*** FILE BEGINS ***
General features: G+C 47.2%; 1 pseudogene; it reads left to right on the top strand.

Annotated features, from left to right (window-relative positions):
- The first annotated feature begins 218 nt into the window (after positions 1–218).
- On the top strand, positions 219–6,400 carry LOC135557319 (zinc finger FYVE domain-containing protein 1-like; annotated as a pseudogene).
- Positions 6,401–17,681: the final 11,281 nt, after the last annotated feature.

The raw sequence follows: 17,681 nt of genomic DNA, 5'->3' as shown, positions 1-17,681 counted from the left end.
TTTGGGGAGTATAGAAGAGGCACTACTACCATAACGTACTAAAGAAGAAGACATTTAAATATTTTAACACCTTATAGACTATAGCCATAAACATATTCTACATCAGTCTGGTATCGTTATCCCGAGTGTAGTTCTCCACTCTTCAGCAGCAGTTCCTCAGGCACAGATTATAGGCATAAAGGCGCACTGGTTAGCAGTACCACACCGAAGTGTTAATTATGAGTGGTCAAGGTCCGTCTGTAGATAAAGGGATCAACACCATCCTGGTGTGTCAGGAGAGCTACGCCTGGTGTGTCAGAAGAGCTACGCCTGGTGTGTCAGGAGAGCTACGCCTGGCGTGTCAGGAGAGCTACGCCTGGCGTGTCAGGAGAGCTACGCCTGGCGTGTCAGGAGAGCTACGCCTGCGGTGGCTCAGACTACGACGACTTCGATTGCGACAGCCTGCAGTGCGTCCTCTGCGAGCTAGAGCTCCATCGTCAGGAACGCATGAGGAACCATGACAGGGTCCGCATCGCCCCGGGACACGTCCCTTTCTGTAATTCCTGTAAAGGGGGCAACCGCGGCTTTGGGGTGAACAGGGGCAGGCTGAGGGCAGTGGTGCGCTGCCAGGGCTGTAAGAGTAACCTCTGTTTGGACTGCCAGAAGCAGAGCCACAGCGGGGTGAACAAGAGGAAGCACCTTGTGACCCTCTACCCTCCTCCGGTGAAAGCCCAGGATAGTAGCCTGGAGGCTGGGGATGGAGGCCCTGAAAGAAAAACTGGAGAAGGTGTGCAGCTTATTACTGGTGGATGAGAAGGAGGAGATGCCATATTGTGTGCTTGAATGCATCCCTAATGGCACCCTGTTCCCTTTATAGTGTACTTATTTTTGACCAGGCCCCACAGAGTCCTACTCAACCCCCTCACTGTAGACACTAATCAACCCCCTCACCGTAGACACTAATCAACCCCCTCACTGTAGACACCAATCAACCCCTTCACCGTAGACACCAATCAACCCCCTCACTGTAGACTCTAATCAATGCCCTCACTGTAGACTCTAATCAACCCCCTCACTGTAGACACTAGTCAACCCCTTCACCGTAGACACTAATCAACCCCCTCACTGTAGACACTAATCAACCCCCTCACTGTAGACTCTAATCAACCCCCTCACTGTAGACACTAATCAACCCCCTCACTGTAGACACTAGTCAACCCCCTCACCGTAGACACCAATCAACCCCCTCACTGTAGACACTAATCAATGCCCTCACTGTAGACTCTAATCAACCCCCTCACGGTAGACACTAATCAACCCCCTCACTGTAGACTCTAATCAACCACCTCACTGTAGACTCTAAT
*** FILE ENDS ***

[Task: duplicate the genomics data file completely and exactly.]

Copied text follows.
General features: G+C 47.2%; 1 pseudogene; it reads left to right on the top strand.

Annotated features, from left to right (window-relative positions):
- The first annotated feature begins 218 nt into the window (after positions 1–218).
- On the top strand, positions 219–6,400 carry LOC135557319 (zinc finger FYVE domain-containing protein 1-like; annotated as a pseudogene).
- Positions 6,401–17,681: the final 11,281 nt, after the last annotated feature.

The raw sequence follows: 17,681 nt of genomic DNA, 5'->3' as shown, positions 1-17,681 counted from the left end.
TTTGGGGAGTATAGAAGAGGCACTACTACCATAACGTACTAAAGAAGAAGACATTTAAATATTTTAACACCTTATAGACTATAGCCATAAACATATTCTACATCAGTCTGGTATCGTTATCCCGAGTGTAGTTCTCCACTCTTCAGCAGCAGTTCCTCAGGCACAGATTATAGGCATAAAGGCGCACTGGTTAGCAGTACCACACCGAAGTGTTAATTATGAGTGGTCAAGGTCCGTCTGTAGATAAAGGGATCAACACCATCCTGGTGTGTCAGGAGAGCTACGCCTGGTGTGTCAGAAGAGCTACGCCTGGTGTGTCAGGAGAGCTACGCCTGGCGTGTCAGGAGAGCTACGCCTGGCGTGTCAGGAGAGCTACGCCTGGCGTGTCAGGAGAGCTACGCCTGCGGTGGCTCAGACTACGACGACTTCGATTGCGACAGCCTGCAGTGCGTCCTCTGCGAGCTAGAGCTCCATCGTCAGGAACGCATGAGGAACCATGACAGGGTCCGCATCGCCCCGGGACACGTCCCTTTCTGTAATTCCTGTAAAGGGGGCAACCGCGGCTTTGGGGTGAACAGGGGCAGGCTGAGGGCAGTGGTGCGCTGCCAGGGCTGTAAGAGTAACCTCTGTTTGGACTGCCAGAAGCAGAGCCACAGCGGGGTGAACAAGAGGAAGCACCTTGTGACCCTCTACCCTCCTCCGGTGAAAGCCCAGGATAGTAGCCTGGAGGCTGGGGATGGAGGCCCTGAAAGAAAAACTGGAGAAGGTGTGCAGCTTATTACTGGTGGATGAGAAGGAGGAGATGCCATATTGTGTGCTTGAATGCATCCCTAATGGCACCCTGTTCCCTTTATAGTGTACTTATTTTTGACCAGGCCCCACAGAGTCCTACTCAACCCCCTCACTGTAGACACTAATCAACCCCCTCACCGTAGACACTAATCAACCCCCTCACTGTAGACACCAATCAACCCCTTCACCGTAGACACCAATCAACCCCCTCACTGTAGACTCTAATCAATGCCCTCACTGTAGACTCTAATCAACCCCCTCACTGTAGACACTAGTCAACCCCTTCACCGTAGACACTAATCAACCCCCTCACTGTAGACACTAATCAACCCCCTCACTGTAGACTCTAATCAACCCCCTCACTGTAGACACTAATCAACCCCCTCACTGTAGACACTAGTCAACCCCCTCACCGTAGACACCAATCAACCCCCTCACTGTAGACACTAATCAATGCCCTCACTGTAGACTCTAATCAACCCCCTCACGGTAGACACTAATCAACCCCCTCACTGTAGACTCTAATCAACCACCTCACTGTAGACTCTAAT